McCarthy remembers his arrival before Jeddah at 10:30 a.m. .m .m. February and his first impression of the city as “a flat and dusty collection of small muddy buildings sitting huddled on the sandy plain under the mountains”. On the far right, “resembling a mirage, was one of the king`s palaces,” while on the left, “a collection of huge oil storage tanks testified to the presence of Western industry.” “By the late 1930s, two American oil companies in partnership, Chevron and Texaco, had discovered huge amounts of oil in the eastern part of the kingdom,” Montgomery says. “Subsequent geological analyses showed that all of the world`s oil production and supply would soon shift to the Persian Gulf, particularly to Saudi Arabia.” But the words have already faded on the page. Roosevelt died on April 12, 1945. He was replaced by Vice President Harry S. Truman, who was to remain president until 1953 and whose sympathies, marked by domestic political sensitivities, were clearly with the Jews. With strong relationships based on security coordination, military sales and support, and financial cooperation, the partnership between our countries has survived periods of prosperity and challenges, leading to a promising future in terms of economy and profitability as Saudi Arabia moves towards economic and social transformation over the next decade. Unconvinced, the king said, “Let the enemy and the oppressor pay; this is how we Arabs wage war. Reparations should be made by the criminal, not by the innocent bystander.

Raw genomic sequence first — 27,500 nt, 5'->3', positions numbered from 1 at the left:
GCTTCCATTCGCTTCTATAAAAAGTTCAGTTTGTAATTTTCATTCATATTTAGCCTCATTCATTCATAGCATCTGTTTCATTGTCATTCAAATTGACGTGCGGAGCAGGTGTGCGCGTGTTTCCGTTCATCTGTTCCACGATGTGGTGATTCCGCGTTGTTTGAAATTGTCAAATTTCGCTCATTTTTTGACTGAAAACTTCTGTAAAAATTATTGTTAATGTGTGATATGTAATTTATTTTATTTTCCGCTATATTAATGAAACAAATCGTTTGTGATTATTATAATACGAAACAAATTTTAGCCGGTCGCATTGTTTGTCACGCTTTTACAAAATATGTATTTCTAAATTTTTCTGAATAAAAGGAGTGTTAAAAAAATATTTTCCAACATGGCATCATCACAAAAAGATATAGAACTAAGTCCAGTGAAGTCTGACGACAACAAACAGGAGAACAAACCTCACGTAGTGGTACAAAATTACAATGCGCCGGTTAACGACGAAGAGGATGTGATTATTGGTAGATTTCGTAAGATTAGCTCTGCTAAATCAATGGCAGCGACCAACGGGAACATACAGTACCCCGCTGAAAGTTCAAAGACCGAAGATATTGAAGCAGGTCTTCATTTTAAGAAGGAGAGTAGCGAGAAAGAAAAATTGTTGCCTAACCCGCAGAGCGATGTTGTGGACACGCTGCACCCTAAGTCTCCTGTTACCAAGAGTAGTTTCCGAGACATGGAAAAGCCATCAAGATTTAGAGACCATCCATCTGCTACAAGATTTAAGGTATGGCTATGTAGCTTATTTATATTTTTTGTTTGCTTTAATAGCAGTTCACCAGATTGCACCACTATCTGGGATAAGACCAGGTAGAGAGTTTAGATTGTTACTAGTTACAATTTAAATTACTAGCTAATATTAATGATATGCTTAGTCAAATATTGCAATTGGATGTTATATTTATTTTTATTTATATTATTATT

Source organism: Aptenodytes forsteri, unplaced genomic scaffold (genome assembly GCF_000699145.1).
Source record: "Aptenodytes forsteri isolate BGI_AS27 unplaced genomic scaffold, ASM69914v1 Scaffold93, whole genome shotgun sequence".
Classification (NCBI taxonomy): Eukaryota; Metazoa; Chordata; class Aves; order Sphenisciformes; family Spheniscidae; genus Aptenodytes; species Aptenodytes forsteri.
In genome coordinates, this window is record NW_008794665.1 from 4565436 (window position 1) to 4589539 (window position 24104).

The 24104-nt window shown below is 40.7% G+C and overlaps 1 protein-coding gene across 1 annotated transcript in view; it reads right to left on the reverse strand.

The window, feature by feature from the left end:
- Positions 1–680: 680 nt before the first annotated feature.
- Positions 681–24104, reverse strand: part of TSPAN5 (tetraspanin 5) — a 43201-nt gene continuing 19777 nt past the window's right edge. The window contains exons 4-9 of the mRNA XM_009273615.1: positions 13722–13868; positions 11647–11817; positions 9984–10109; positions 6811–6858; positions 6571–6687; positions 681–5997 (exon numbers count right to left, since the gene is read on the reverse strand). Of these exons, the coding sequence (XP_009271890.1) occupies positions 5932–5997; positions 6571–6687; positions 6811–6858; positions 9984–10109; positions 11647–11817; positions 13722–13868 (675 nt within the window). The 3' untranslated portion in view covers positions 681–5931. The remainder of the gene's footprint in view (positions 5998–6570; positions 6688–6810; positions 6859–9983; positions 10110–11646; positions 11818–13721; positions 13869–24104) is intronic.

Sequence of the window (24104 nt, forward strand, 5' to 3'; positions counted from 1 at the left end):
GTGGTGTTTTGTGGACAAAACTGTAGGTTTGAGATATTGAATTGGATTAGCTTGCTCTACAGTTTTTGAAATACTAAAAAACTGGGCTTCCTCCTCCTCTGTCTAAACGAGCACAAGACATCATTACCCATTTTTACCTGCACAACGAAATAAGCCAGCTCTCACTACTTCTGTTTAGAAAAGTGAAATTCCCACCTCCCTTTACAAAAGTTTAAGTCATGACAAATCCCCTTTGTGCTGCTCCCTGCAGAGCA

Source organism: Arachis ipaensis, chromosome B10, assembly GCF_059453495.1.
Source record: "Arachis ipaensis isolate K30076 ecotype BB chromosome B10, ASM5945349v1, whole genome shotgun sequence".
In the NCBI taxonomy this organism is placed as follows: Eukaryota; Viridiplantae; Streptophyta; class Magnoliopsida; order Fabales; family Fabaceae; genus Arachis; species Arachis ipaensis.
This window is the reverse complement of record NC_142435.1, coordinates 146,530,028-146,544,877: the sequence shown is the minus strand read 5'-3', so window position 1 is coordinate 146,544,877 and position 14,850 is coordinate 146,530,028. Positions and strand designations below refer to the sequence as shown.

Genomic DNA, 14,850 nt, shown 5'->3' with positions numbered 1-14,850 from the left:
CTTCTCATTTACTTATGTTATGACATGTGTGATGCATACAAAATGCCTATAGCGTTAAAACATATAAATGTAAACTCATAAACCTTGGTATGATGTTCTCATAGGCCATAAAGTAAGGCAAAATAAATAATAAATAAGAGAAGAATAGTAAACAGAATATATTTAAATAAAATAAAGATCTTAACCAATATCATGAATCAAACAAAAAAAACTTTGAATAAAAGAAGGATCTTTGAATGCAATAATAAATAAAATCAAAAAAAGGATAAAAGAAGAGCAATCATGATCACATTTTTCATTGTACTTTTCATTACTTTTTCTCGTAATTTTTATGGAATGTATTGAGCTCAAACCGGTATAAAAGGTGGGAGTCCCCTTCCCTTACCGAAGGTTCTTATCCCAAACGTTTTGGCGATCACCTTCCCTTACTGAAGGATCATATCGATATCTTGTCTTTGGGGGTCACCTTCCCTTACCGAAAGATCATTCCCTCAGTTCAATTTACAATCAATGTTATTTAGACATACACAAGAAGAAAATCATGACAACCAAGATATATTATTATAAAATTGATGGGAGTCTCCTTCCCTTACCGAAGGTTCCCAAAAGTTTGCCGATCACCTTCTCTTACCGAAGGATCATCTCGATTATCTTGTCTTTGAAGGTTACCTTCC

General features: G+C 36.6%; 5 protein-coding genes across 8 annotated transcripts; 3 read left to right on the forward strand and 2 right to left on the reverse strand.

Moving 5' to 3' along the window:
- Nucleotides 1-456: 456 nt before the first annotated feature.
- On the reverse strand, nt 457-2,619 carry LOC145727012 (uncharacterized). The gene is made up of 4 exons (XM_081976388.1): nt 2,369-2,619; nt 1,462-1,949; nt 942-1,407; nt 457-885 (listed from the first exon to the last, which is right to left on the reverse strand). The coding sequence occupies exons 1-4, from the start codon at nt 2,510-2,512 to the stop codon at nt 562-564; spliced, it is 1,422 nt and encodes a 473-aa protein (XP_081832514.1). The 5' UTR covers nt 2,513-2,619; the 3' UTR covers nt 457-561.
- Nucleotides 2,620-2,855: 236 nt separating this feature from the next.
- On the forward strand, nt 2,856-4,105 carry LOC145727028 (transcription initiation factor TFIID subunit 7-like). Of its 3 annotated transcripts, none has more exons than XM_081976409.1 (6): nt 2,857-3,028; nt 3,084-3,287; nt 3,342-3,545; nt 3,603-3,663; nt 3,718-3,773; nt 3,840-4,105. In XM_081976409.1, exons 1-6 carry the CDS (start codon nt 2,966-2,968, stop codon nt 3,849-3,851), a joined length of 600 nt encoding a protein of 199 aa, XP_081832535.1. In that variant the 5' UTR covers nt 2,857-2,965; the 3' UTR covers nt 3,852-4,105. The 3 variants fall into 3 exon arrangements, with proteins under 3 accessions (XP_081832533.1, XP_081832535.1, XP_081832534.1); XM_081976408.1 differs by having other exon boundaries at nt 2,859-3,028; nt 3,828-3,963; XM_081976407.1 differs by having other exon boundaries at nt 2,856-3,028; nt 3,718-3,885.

What damage did the Arabs do to the Jews of Europe? It was the Christian Germans who stole their homes and their lives. Let the Germans pay. The king proposed the Rhineland as an appropriate target to survive Judaism. “According to reports by Roosevelt and his translator, FDR was adamant to come back to the subject, but to no avail,” he said. “The king`s position was firm: the Germans were to be forced to give up territories for this purpose. They were the aggressors and had committed the crimes and oppressions against the Jews. According to Eddy, after the formalities were cleared, the king “immediately asked the president if he should accept Churchill`s invitation to see him later — an invitation that he thought might cause the president`s discontent.” Instead, Roosevelt said, “Why not? I still like it, sir. Churchill and I`m sure you`ll love him too. He had gone to the meeting “to look for friends and not funds, although at that time he had no reason to expect Arab oil to be produced in large quantities to multiply his national income, but on the contrary ruled in 1945 over a pastoral country that could not produce enough to feed its population. and a country cut off from importing the necessities of life by war. It shouldn`t be..